2) On Mel – well I don’t take her seriously because 99% of the time I’m opposed to whatever she’s advocating. But I take her seriously in that unless her garbage is countered, then it becomes part of other people’s conversations.

She may be part of a minority but the same standards don’t apply – she can talk about moral decay while other Muslims can’t. She’s seen as a conservative commentator, not a Jewish writer who wants people to convert to a different religion. So she’s not seen as a threat…

But McGrath didn’t say that the country has too many blacks did he? He didn’t even imply it. All he said was that if older afro-Caribbean males felt the need to leave the country because Boris was mayor then thy can go ahead and do so. The most I can see wrong with it is that it is disrespectful to a section of the electorate in the “well they aren’t our supporters so fuck ’em” sense of the word.

Sunny, If he was legitimising any discourse then it was Darcus Howe’s. The suggestion that there would be a ‘mass exodus’ of Carribbean immigrants if Boris came into power was at best laughable and at worst incredibly patronising. Faced with a comment like that I think it is entirely understandable (although obviously extremely unwise) for him to have reacted in the way that he did.

Look I don’t want to defend him too much. For all I know this comment was just the tip of the iceberg, but I can’t see how sacking him has done anything but create more resentment and tension than would have been the case.

You are right of course that Littlejohn et al will bang on about this kind of thing regardless. However it makes it a lot easier to argue against their extreme reactions when you don’t make extreme reactions yourself. I understand all the political and PR reasons why he should have been fired, but I think there is a more important issue here, which is truth. Were his comments racist? I don’t believe that they were.

Because I think there has been some real doublethink in the defence of the Tories decision here. Most people accept that the comments were not by themselves racist but at the same time believe that he should have been sacked because they can be interpreted as such or because they are similar to genuinely racist comments. This to me is very dangerous thinking and not a million miles away from the extremes of McCarthyism. Either the comments were racist or they were not. If they were not but can be interpreted as such, then he should have explained and apologised for any offence. But to sack him is to play into the hands of the very people who genuinely hold those views that, as far as we can tell, McGrath does not.

@ Adam B

“unnecessary sackings like this one do nothing but give ammunition to genuine racists like the BNP. When people lose their jobs for saying things that weren’t actually racist but can be portrayed as such, then it discredits the whole anti-racist cause.”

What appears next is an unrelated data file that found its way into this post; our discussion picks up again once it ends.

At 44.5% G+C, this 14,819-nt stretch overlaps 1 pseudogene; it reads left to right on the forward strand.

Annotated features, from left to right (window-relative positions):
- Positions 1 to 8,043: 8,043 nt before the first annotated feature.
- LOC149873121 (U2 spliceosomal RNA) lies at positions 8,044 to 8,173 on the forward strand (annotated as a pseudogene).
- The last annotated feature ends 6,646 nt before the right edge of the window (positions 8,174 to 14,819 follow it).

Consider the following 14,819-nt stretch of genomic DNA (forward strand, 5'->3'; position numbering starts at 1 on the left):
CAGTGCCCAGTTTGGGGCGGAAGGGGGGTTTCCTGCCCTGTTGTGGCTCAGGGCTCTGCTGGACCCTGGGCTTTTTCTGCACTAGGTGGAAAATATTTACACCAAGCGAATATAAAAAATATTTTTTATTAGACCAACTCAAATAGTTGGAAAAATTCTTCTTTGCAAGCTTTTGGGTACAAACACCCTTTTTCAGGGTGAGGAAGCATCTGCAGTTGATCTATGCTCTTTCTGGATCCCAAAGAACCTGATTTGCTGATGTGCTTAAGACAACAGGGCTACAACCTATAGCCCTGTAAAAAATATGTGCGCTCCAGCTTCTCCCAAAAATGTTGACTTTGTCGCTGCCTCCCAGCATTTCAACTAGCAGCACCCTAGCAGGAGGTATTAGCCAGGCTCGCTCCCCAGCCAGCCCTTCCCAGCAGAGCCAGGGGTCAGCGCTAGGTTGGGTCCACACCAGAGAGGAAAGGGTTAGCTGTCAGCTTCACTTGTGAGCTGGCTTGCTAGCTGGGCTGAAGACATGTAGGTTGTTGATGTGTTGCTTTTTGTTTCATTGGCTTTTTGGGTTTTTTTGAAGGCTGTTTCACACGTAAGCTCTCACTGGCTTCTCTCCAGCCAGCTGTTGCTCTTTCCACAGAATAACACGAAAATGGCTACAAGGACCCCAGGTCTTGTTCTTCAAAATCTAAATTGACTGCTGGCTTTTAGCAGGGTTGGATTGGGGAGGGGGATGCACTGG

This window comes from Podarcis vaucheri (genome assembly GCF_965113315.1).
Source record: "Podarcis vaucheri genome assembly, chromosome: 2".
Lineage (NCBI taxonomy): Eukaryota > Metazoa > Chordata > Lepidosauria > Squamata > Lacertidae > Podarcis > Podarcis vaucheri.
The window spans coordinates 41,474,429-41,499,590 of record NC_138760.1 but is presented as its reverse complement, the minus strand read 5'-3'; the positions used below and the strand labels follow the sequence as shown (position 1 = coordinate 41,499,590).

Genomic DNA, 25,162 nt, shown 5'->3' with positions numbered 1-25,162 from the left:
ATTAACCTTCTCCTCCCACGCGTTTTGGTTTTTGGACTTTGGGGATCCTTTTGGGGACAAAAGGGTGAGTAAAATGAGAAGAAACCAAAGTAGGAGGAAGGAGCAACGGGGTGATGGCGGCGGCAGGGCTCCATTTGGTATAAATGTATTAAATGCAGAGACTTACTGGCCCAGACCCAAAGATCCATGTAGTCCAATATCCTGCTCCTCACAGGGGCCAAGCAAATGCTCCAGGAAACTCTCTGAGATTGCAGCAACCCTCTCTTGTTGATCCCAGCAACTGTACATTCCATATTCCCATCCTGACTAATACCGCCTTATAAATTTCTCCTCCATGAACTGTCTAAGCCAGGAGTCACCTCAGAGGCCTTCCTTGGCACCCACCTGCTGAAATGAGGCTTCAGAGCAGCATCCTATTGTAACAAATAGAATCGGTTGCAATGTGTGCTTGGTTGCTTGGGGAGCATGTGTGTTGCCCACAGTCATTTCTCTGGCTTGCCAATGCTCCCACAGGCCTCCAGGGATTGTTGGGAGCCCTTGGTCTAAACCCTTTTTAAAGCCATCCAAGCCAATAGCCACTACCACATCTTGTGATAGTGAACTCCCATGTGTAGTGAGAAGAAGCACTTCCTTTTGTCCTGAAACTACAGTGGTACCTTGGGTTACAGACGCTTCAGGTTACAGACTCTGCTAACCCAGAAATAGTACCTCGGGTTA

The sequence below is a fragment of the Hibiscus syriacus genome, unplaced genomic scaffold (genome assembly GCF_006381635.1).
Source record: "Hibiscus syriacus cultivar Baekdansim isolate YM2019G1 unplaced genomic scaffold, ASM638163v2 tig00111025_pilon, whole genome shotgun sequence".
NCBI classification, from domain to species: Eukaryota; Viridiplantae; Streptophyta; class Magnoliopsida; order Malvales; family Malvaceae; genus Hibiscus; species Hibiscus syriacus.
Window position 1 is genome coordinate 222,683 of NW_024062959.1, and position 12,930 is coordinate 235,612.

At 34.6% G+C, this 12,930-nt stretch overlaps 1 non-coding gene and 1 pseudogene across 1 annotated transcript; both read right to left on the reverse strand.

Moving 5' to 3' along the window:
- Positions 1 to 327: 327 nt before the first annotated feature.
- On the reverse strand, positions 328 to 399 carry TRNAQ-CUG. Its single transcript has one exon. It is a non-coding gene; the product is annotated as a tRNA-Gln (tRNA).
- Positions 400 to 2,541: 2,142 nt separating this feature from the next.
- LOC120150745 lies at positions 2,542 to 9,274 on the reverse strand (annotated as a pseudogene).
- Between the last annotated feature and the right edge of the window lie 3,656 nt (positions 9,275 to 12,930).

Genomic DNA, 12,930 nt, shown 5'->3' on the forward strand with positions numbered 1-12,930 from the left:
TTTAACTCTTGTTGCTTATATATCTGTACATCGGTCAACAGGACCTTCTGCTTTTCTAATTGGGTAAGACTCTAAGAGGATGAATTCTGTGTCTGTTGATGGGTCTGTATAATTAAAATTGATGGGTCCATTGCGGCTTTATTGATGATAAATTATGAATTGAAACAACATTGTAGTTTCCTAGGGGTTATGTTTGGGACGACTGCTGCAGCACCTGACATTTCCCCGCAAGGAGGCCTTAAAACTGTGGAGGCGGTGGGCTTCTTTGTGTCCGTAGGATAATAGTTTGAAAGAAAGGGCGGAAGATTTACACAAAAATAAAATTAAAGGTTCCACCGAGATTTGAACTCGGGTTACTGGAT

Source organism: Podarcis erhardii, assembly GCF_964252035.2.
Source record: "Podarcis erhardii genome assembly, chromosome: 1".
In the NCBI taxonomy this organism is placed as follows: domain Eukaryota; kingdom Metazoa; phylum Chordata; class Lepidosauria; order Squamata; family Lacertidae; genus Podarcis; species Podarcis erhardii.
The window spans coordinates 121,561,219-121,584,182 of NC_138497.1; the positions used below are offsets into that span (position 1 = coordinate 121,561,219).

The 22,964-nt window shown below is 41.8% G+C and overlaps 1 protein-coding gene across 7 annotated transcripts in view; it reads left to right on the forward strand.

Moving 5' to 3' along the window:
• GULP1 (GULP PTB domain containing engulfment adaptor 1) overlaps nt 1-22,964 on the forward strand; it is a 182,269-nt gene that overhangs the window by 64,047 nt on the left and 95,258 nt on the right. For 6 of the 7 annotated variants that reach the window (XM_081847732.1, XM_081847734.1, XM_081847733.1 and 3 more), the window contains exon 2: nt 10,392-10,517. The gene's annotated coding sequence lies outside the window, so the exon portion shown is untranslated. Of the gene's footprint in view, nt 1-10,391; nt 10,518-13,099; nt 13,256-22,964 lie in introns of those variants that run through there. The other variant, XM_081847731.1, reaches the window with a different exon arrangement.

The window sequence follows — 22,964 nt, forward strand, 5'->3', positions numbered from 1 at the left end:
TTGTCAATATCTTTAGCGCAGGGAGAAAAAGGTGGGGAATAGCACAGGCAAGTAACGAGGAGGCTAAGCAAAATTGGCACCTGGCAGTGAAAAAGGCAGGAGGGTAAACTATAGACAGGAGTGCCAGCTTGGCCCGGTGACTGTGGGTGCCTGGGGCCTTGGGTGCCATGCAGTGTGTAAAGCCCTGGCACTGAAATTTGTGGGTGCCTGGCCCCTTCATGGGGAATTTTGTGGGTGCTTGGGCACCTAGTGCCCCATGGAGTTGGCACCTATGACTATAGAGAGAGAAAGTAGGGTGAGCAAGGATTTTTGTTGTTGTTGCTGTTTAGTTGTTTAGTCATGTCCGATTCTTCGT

Good point. It’s this kind of anti-common-sense approach that frustrates a lot of people. Who says this guy is ACTUALLY a racist? And by what definition of ‘racism’?

@ Sunny

“People can quite easily put themselves into contradictory positions by saying they’re not racist but they find it difficult to live [or marry] amongst too many […]whites.” (my edit…)

The sort of crude approach which always singles out white racism to the total exclusion of the racism that exists among BME communities is also in fact feeding the BNP. People are not seeing real even-handedness in the handling of race issues, and it frustrates them.

It is very obvious to most people with a brain that ‘anti racist’ in the campaigning sense is a term which has been hijacked by the left as a shorthand for ‘anti right wing’ (in an attempt to slur the two positions together) and in fact is very openly anti WHITE racism, not anti any other kind of racism.

It is very silly to expect people outside the hard left to buy this ‘anti racist’ line when it looks increasingly one-sided.

Most of the people turning to the BNP are only doing so because of failiure by the big 3 parties to engage with common-sense grievances. Sacking James McGrath hasn’t really advanced genuine racial harmony one bit.

The sort of crude approach which always singles out white racism to the total exclusion of the racism that exists among BME communities is also in fact feeding the BNP. People are not seeing real even-handedness in the handling of race issues, and it frustrates them.

So racism against non white people is equal to racism against white people and between non white people? Nothing about the dynamics of power then or the institutional marginalisation that exists in our society. Nothing either about the legacy of slavery and empire which formed the path toward present racism…?

This is such a ridiculous story. James McGrath gave a blunt response to an incredibly stupid question. On what basis was this idiot saying that all these Afro-Caribbeans are just going to up and leave because Boris is Mayor? That’s the kind of remark I’d expect to hear down the pub, not in a political interview. McGrath’s response was not very smart but it was certainly in-keeping with the apparent tone of the interview.

“Whether James McGrath, Boris Johnson, David Cameron, Iain Dale or Tim Montgomerie like it or not – just using the phrase “move to another country if you don’t like it here” has deep associations with BNP language and terminology.”